Stop Taking Ibuprofen If Your Pee Looks Like This - Health Digest


If your pee has taken a detour from its typical light-yellow hue to a more funky color, a number of things could be happening. Maybe your water intake was a little low that day, you ate a snack dyed with food coloring, or you just wrapped up an intense workout. All of these things and more can alter the color of your pee, including the use of certain medications. But these urinary color changes aren’t exclusive to prescription medications; over-the-counter (OTC) medicines like ibuprofen can produce these effects, too.

According to 2019 survey data issued by Statista, Advil (the brand name version of ibuprofen) outdid Tylenol, Aleve, and Bayer in sales as the leading internal pain-relief tablet in the U.S., excluding private label brands. When used for the purposes of mild pain relief, adolescents and adults are directed to take 400 milligrams of ibuprofen every four to six hours as needed (via Mayo Clinic). Individuals who experience urinary side effects, such as a reduction in urine output or pee that appears cloudy instead of transparent, should consult with their physician right away. Alternatively, if your pee looks dark in color, you’ll want to stop taking ibuprofen immediately, as this can signal a medical emergency (via WebMD).

Dark urine may be a sign of liver damage from ibuprofen use

Although considered to be a very rare side effect, ibuprofen can cause potentially life-threatening liver damage, a symptom of which can be dark urine (via WebMD). This was demonstrated in a 2018 case report published in BMC Gastroenterology in which a woman in her 40s with no prior liver disease came to the hospital with jaundice (yellowing of the skin and eyes), severe fatigue, and dark urine. The patient had been taking ibuprofen intermittently for a couple of days each month for treatment of menstrual pain related to a health condition. The woman was diagnosed and treated for a rare but severe liver disease known as vanishing bile duct syndrome (VBDS) as a result of ibuprofen use. Although ibuprofen is considered to be one of the safest of all non-steroidal anti-inflammatory drugs (NSAIDs), the researchers emphasized the importance of healthcare practitioners being aware of VBDS as a potentially dangerous complication of drug-induced liver injury related to ibuprofen use.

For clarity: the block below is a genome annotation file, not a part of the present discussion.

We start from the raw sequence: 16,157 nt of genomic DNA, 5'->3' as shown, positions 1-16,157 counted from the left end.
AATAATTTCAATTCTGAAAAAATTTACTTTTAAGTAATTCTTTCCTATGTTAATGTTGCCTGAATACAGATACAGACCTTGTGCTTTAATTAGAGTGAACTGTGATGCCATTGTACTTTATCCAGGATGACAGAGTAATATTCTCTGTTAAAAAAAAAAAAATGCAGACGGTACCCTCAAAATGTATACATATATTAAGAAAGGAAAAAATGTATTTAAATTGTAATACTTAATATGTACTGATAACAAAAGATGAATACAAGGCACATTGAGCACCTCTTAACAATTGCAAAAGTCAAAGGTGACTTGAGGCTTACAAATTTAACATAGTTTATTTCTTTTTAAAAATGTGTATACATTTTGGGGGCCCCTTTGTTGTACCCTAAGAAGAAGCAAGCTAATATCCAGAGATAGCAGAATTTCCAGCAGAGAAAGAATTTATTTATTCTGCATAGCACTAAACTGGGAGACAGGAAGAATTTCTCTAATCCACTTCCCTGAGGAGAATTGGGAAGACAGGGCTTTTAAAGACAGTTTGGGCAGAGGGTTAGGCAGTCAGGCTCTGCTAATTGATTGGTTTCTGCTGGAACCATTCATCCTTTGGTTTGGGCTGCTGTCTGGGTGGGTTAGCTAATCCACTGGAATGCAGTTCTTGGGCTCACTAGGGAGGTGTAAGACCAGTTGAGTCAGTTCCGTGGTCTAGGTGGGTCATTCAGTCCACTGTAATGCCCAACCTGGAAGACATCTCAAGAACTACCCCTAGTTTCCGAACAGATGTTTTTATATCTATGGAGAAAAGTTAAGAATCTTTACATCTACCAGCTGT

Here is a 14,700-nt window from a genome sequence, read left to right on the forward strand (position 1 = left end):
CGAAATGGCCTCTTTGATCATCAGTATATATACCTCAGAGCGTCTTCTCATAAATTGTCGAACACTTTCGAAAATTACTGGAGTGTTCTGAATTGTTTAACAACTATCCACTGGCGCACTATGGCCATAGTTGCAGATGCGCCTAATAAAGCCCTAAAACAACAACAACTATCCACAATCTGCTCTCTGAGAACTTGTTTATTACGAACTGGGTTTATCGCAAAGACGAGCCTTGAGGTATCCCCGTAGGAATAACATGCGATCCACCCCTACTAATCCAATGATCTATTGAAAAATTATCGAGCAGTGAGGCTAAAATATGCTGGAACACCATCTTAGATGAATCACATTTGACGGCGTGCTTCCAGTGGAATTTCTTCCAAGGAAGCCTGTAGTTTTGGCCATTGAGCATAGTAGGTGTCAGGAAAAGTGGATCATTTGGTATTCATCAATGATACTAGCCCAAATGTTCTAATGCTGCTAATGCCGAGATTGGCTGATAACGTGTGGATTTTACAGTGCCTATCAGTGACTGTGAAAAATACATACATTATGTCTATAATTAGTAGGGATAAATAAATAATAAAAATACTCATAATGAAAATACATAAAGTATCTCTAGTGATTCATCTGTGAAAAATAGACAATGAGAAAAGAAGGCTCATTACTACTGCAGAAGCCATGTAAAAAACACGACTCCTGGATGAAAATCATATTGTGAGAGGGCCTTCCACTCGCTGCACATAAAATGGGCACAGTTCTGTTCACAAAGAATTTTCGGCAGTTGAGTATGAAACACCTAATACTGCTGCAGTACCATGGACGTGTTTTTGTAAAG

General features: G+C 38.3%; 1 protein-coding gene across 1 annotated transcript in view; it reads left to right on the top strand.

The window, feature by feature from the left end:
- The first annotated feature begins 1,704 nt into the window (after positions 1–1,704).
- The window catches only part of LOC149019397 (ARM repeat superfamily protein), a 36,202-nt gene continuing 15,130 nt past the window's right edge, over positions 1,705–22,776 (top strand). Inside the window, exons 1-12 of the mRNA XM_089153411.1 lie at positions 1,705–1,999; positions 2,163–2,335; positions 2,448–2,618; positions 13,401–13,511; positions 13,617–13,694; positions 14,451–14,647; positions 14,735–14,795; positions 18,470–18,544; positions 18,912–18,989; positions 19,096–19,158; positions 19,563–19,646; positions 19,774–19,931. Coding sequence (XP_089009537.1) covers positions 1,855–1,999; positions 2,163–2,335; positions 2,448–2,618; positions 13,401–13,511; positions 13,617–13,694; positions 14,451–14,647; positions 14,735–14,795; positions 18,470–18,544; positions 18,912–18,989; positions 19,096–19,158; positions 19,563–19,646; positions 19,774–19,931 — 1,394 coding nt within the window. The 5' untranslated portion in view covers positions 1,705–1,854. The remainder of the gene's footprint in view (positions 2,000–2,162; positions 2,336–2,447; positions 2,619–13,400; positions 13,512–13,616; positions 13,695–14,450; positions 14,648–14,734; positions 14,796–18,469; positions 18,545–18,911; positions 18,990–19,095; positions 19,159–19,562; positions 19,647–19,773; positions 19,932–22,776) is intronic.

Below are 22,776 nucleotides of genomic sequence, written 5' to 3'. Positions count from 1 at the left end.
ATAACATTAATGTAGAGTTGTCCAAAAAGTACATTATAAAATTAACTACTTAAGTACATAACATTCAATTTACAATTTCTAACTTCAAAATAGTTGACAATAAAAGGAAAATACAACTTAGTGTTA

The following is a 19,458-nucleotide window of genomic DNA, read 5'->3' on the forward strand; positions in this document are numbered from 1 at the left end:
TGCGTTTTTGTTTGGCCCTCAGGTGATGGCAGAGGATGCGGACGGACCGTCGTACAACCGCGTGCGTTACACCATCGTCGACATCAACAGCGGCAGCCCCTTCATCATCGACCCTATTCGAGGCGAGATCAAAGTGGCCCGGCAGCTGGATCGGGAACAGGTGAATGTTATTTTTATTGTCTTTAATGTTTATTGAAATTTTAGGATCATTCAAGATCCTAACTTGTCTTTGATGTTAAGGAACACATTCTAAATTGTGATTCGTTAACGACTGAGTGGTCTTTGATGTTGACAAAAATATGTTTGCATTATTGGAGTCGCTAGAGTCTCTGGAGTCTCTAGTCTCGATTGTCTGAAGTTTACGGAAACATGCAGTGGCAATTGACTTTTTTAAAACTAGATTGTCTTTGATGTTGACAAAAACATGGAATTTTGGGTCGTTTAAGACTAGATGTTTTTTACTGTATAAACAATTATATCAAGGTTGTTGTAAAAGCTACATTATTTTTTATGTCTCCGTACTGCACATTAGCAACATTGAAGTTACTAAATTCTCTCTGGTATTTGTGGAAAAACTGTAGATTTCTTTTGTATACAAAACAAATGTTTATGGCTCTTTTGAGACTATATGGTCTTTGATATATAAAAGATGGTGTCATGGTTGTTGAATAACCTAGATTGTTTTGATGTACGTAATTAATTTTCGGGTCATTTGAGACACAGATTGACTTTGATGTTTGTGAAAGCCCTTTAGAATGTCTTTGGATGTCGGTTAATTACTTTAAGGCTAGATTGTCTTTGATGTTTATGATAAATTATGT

Tips for safe use of ibuprofen

While liver damage stemming from ibuprofen use is not a common occurrence, there are still steps we can take to help reduce the risk for potential liver injury or any other adverse outcomes. Above all else, use the OTC medication as directed on the label. Ibuprofen is meant to be a short-term solution to mild aches and pains rather than an ongoing daily treatment method, so you’ll want to stick with the lowest dose possible for the least amount of time. Do not take more than instructed or increase the frequency of doses.

When it comes to urinary symptoms, most of us know what color our urine should normally be. Therefore, if you notice your pee has become darker while taking ibuprofen, quit taking the drug and seek emergency assistance. The same is true if you develop persistent nausea or vomiting, abdominal pain, a loss of appetite, jaundice, or signs of an allergic reaction.



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